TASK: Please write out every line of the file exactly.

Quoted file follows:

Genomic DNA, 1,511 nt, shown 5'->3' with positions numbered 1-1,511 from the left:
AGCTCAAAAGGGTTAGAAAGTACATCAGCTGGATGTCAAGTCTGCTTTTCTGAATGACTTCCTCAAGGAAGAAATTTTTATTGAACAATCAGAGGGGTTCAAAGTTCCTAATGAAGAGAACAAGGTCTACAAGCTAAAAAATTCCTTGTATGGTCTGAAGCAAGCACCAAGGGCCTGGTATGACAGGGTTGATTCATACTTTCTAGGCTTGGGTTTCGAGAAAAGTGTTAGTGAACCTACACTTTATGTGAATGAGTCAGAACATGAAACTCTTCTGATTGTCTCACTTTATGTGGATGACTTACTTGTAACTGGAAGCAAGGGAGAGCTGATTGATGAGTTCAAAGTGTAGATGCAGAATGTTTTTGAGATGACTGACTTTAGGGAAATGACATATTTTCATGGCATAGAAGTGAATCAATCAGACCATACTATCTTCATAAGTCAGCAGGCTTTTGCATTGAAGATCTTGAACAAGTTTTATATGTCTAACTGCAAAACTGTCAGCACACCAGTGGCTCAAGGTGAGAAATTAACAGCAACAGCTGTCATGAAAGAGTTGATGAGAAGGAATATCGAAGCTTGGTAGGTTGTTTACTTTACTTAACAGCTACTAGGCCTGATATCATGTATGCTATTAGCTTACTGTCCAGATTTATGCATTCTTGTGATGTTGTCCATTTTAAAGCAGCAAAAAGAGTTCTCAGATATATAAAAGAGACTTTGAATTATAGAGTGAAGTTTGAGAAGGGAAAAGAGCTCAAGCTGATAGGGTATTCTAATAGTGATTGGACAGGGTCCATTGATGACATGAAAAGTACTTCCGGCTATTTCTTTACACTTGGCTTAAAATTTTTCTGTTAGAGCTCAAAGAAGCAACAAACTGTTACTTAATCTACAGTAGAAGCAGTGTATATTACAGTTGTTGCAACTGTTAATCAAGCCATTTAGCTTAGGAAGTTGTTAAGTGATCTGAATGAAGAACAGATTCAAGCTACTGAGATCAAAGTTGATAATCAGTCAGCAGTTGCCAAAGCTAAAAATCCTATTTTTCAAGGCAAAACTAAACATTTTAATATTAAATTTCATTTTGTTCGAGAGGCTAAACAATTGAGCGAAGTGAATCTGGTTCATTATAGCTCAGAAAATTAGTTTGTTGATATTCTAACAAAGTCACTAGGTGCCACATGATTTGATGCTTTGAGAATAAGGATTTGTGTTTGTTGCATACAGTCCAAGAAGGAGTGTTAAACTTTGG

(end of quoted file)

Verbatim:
Genomic DNA, 1,511 nt, shown 5'->3' with positions numbered 1-1,511 from the left:
AGCTCAAAAGGGTTAGAAAGTACATCAGCTGGATGTCAAGTCTGCTTTTCTGAATGACTTCCTCAAGGAAGAAATTTTTATTGAACAATCAGAGGGGTTCAAAGTTCCTAATGAAGAGAACAAGGTCTACAAGCTAAAAAATTCCTTGTATGGTCTGAAGCAAGCACCAAGGGCCTGGTATGACAGGGTTGATTCATACTTTCTAGGCTTGGGTTTCGAGAAAAGTGTTAGTGAACCTACACTTTATGTGAATGAGTCAGAACATGAAACTCTTCTGATTGTCTCACTTTATGTGGATGACTTACTTGTAACTGGAAGCAAGGGAGAGCTGATTGATGAGTTCAAAGTGTAGATGCAGAATGTTTTTGAGATGACTGACTTTAGGGAAATGACATATTTTCATGGCATAGAAGTGAATCAATCAGACCATACTATCTTCATAAGTCAGCAGGCTTTTGCATTGAAGATCTTGAACAAGTTTTATATGTCTAACTGCAAAACTGTCAGCACACCAGTGGCTCAAGGTGAGAAATTAACAGCAACAGCTGTCATGAAAGAGTTGATGAGAAGGAATATCGAAGCTTGGTAGGTTGTTTACTTTACTTAACAGCTACTAGGCCTGATATCATGTATGCTATTAGCTTACTGTCCAGATTTATGCATTCTTGTGATGTTGTCCATTTTAAAGCAGCAAAAAGAGTTCTCAGATATATAAAAGAGACTTTGAATTATAGAGTGAAGTTTGAGAAGGGAAAAGAGCTCAAGCTGATAGGGTATTCTAATAGTGATTGGACAGGGTCCATTGATGACATGAAAAGTACTTCCGGCTATTTCTTTACACTTGGCTTAAAATTTTTCTGTTAGAGCTCAAAGAAGCAACAAACTGTTACTTAATCTACAGTAGAAGCAGTGTATATTACAGTTGTTGCAACTGTTAATCAAGCCATTTAGCTTAGGAAGTTGTTAAGTGATCTGAATGAAGAACAGATTCAAGCTACTGAGATCAAAGTTGATAATCAGTCAGCAGTTGCCAAAGCTAAAAATCCTATTTTTCAAGGCAAAACTAAACATTTTAATATTAAATTTCATTTTGTTCGAGAGGCTAAACAATTGAGCGAAGTGAATCTGGTTCATTATAGCTCAGAAAATTAGTTTGTTGATATTCTAACAAAGTCACTAGGTGCCACATGATTTGATGCTTTGAGAATAAGGATTTGTGTTTGTTGCATACAGTCCAAGAAGGAGTGTTAAACTTTGG